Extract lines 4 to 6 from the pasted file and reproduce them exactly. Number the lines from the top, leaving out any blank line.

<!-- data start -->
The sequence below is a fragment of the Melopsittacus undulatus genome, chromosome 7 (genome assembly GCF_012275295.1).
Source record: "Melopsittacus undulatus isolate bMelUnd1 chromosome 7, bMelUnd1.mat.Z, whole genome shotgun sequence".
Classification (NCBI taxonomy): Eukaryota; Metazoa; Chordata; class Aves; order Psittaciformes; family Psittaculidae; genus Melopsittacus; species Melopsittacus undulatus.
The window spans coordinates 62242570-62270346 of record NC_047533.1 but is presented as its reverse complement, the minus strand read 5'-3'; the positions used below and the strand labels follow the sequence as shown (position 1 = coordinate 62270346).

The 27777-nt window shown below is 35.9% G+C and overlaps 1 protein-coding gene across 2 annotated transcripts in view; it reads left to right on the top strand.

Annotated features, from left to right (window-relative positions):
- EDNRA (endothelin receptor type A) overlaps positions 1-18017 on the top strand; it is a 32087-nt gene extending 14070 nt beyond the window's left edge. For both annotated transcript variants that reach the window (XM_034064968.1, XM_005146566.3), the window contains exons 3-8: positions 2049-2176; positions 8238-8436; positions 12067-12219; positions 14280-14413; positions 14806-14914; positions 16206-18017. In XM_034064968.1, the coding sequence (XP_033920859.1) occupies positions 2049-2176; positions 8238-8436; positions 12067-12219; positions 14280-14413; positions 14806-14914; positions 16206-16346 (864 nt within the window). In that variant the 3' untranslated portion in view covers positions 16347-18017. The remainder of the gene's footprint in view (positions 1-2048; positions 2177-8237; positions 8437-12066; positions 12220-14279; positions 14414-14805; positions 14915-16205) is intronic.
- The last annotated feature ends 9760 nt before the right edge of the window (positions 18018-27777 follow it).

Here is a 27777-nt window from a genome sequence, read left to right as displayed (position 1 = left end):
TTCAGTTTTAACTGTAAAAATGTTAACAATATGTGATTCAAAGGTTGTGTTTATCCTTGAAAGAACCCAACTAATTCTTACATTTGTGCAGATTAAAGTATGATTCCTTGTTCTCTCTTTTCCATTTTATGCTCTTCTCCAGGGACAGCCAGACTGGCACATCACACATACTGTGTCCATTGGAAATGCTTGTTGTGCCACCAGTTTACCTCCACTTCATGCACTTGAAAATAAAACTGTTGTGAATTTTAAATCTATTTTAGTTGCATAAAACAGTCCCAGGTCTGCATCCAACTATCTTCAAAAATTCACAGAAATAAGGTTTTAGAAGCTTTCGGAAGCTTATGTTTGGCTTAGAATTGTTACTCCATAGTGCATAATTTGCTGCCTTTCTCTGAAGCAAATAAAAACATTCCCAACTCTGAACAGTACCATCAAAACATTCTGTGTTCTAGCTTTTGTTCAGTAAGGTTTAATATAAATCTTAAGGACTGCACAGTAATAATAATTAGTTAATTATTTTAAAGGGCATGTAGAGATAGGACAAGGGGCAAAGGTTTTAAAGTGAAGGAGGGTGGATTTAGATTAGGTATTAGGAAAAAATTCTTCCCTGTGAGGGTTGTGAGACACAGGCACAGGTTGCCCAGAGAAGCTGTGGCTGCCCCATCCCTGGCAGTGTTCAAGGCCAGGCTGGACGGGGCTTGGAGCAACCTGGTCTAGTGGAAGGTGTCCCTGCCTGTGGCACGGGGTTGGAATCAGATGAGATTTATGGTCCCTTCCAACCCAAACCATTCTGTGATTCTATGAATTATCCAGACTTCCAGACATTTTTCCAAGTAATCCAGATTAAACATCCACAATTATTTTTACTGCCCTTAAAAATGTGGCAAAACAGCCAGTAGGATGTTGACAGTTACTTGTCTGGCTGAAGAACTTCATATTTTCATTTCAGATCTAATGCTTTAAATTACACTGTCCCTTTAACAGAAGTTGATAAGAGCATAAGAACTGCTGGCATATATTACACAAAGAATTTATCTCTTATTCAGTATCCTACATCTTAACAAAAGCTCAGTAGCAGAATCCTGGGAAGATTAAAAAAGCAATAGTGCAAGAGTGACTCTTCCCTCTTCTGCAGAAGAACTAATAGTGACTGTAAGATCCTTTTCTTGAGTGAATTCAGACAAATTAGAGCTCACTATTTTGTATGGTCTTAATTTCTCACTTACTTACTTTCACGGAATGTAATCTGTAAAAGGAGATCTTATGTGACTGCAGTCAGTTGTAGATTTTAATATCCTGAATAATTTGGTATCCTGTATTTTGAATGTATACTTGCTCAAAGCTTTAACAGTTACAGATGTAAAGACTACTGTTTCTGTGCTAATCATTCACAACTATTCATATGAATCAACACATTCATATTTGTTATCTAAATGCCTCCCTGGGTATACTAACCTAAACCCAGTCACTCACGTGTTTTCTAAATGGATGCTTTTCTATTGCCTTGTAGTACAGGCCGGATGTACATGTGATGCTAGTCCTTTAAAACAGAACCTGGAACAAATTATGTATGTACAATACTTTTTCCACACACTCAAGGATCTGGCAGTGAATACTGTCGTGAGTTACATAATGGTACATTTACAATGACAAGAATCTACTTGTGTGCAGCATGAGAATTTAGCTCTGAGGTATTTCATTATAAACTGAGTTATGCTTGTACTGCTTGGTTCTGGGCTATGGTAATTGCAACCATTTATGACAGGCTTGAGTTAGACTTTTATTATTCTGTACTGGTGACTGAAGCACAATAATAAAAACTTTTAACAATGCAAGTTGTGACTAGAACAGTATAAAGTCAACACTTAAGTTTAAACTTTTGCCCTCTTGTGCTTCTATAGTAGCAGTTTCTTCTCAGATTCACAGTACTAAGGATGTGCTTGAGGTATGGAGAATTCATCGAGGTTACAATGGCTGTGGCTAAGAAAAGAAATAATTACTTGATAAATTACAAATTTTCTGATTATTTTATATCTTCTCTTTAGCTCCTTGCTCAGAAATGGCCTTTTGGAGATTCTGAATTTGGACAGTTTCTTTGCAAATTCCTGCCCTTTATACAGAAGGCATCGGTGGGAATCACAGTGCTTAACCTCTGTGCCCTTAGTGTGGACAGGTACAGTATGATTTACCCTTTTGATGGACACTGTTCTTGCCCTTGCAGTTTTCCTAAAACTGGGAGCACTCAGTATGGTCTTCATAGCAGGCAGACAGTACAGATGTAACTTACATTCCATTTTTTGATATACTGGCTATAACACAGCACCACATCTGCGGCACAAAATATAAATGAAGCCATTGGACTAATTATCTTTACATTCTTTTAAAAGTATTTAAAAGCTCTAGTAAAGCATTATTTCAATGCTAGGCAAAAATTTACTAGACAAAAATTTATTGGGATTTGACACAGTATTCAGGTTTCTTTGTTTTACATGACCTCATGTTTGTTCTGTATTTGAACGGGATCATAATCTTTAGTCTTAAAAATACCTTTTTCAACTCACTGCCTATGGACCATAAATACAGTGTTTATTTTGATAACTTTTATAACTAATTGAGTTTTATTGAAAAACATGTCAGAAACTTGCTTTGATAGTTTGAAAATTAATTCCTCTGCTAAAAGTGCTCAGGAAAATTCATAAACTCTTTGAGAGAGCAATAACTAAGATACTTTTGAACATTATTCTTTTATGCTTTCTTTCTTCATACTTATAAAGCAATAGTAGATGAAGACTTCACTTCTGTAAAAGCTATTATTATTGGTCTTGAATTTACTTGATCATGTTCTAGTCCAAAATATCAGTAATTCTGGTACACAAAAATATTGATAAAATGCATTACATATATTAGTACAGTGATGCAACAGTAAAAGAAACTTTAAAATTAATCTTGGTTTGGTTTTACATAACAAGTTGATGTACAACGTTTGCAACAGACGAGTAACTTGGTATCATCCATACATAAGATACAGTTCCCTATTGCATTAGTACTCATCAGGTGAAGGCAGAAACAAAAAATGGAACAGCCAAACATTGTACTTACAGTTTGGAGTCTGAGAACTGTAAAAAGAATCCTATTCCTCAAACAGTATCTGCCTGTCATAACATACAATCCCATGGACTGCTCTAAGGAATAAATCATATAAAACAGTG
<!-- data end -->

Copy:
The window spans coordinates 62242570-62270346 of record NC_047533.1 but is presented as its reverse complement, the minus strand read 5'-3'; the positions used below and the strand labels follow the sequence as shown (position 1 = coordinate 62270346).

The 27777-nt window shown below is 35.9% G+C and overlaps 1 protein-coding gene across 2 annotated transcripts in view; it reads left to right on the top strand.

Annotated features, from left to right (window-relative positions):